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Friday, June 12, 2020

Detailed Summary of Proposed Regulations on Excess Tax-Exempt Organization Executive Compensation (IRC Section 4960)


On June 5, 2020, the IRS and Treasury Department released the much-anticipated Proposed Treasury Regulations under Internal Revenue Code (IRC) Section 4960, Tax on Excess Tax-Exempt Organization Executive Compensation. These proposed regulations generally follow the interim guidance in IRS Notice 2019-09 that provided an explanation of the excise tax that came out of the 2017 Tax Cuts and Jobs Act.

The proposed regulations adopt some of the interim guidance, clarify certain open questions, provide additional details and explanations, and specifically request public comments on other areas. We will highlight some of the key takeaways below, along with some areas where organizations will need to take a deeper dive.

Although many organizations will not be directly affected by IRC Section 4960 because they do not pay any employee sufficient remuneration to trigger the tax, it is important for all nonprofit organizations to review the regulations if either:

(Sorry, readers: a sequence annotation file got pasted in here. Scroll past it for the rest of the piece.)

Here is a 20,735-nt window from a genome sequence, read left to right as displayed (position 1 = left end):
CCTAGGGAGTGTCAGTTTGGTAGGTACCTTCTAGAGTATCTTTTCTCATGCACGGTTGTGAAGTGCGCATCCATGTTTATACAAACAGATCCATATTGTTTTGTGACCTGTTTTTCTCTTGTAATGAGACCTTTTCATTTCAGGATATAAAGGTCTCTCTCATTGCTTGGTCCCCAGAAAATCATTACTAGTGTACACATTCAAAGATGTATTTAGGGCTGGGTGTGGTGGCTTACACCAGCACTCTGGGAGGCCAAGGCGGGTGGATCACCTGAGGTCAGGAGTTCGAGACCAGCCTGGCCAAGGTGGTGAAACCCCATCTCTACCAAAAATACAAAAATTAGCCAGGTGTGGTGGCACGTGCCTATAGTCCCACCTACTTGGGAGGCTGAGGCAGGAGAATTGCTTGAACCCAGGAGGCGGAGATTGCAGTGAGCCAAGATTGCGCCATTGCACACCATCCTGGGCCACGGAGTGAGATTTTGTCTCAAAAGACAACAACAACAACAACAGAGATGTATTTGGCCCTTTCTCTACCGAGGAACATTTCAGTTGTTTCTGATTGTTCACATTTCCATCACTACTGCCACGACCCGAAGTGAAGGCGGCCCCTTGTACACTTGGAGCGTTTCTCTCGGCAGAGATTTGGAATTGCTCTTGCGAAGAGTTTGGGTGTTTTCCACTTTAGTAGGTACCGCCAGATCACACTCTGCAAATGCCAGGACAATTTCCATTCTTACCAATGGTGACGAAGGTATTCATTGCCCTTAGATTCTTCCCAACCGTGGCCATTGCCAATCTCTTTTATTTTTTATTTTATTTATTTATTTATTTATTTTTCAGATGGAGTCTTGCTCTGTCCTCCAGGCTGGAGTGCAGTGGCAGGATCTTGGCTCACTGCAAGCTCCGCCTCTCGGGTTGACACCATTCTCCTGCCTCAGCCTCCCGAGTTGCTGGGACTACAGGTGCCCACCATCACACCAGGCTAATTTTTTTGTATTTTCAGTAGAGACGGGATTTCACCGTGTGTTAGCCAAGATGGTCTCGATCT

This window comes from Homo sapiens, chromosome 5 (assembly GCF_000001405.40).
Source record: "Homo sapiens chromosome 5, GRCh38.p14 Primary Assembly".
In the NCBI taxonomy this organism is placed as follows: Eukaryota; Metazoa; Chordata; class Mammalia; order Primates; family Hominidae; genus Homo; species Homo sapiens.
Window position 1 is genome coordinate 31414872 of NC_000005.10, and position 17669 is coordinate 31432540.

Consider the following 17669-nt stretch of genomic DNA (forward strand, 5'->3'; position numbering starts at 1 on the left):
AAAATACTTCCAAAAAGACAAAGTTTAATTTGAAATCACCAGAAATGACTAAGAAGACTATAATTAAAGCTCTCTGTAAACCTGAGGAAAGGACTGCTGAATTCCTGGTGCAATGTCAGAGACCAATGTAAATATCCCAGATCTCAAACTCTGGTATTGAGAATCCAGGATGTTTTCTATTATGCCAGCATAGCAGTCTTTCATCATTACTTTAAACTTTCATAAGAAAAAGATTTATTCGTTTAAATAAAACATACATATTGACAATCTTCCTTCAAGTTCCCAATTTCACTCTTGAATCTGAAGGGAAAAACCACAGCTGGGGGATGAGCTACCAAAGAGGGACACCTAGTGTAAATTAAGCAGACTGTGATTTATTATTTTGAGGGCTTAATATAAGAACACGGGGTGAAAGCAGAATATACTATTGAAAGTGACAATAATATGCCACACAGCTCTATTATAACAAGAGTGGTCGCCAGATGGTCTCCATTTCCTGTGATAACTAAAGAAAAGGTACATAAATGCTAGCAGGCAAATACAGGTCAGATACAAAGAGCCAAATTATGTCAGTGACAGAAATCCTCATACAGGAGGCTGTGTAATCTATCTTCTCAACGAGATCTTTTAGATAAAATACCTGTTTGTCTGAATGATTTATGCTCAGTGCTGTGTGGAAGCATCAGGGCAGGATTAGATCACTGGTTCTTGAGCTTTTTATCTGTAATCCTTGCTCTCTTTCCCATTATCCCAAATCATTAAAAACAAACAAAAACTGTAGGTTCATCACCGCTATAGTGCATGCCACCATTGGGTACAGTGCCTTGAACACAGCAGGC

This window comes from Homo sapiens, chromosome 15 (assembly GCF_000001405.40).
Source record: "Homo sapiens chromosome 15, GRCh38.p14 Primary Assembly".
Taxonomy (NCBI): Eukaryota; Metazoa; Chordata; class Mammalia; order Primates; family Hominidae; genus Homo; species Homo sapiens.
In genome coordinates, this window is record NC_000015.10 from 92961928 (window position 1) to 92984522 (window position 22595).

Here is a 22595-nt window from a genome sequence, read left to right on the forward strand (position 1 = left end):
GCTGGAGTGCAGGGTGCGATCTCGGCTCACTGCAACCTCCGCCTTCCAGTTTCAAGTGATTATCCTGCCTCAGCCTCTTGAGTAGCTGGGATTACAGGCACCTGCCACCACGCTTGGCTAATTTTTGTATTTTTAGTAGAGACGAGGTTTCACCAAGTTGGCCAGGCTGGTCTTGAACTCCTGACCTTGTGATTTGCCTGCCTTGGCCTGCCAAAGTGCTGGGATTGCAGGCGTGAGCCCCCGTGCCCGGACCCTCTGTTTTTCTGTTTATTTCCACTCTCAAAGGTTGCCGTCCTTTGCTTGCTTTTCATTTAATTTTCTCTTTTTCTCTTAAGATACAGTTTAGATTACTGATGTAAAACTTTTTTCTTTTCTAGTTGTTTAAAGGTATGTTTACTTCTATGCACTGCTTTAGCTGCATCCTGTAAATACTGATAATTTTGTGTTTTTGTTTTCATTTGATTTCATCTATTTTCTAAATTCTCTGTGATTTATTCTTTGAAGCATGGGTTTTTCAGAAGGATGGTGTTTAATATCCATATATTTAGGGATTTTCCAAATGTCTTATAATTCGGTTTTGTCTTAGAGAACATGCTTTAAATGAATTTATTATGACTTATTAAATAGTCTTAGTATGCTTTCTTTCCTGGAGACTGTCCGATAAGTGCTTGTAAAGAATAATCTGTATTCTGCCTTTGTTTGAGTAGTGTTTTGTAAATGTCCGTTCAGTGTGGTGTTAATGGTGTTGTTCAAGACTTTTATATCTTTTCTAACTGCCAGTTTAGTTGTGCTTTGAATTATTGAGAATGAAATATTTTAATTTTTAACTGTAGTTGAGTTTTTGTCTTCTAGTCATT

1. Your organization, combined with all related organizations, does pay any individual over $1 million in compensation for services as an employee, or
  2. Your organization makes any payment to an individual contingent on their separation from employment. The separation payment is not based on a $1 million threshold, but rather a three-times base compensation threshold.

Background

In general, IRC Section 4960 imposes a 21% excise tax on nonprofit organizations or their related organizations that provide compensation for the five highest-compensated employees (or any other covered employee) in excess of $1 million, or that provide excess parachute payments. Although seemingly simple, the complexity becomes apparent as organizations try to understand who is a “covered employee,” what is an “Applicable Tax-Exempt Organization (ATEO),” what is “remuneration,” what is an “excess parachute payment,” and how do we treat related organizations and any compensation they pay to the shared employees. Many of these areas have been discussed in IRC 4960 and the interim guidance and remain unchanged, so our focus below will be on areas that may be new or highlighted by the proposed regulations.


Key Areas of the Regulations

  • Applicable year - The taxable year for remuneration is the calendar year ending with or within an ATEO’s taxable year which is consistent with Form W-2 and Form 990 Part VII and Schedule J reporting. In addition, the proposed regulations provide rules addressing the first taxable year an organization becomes an ATEO and the taxable year in which ATEO status terminates.
  • Tax due – Consistent with the interim guidance, the excise tax is reported on Form 4720, which is due the 15th day of the fifth month after the close of the tax year. The proposed regulations clarify that quarterly estimates are NOT required for the excise tax.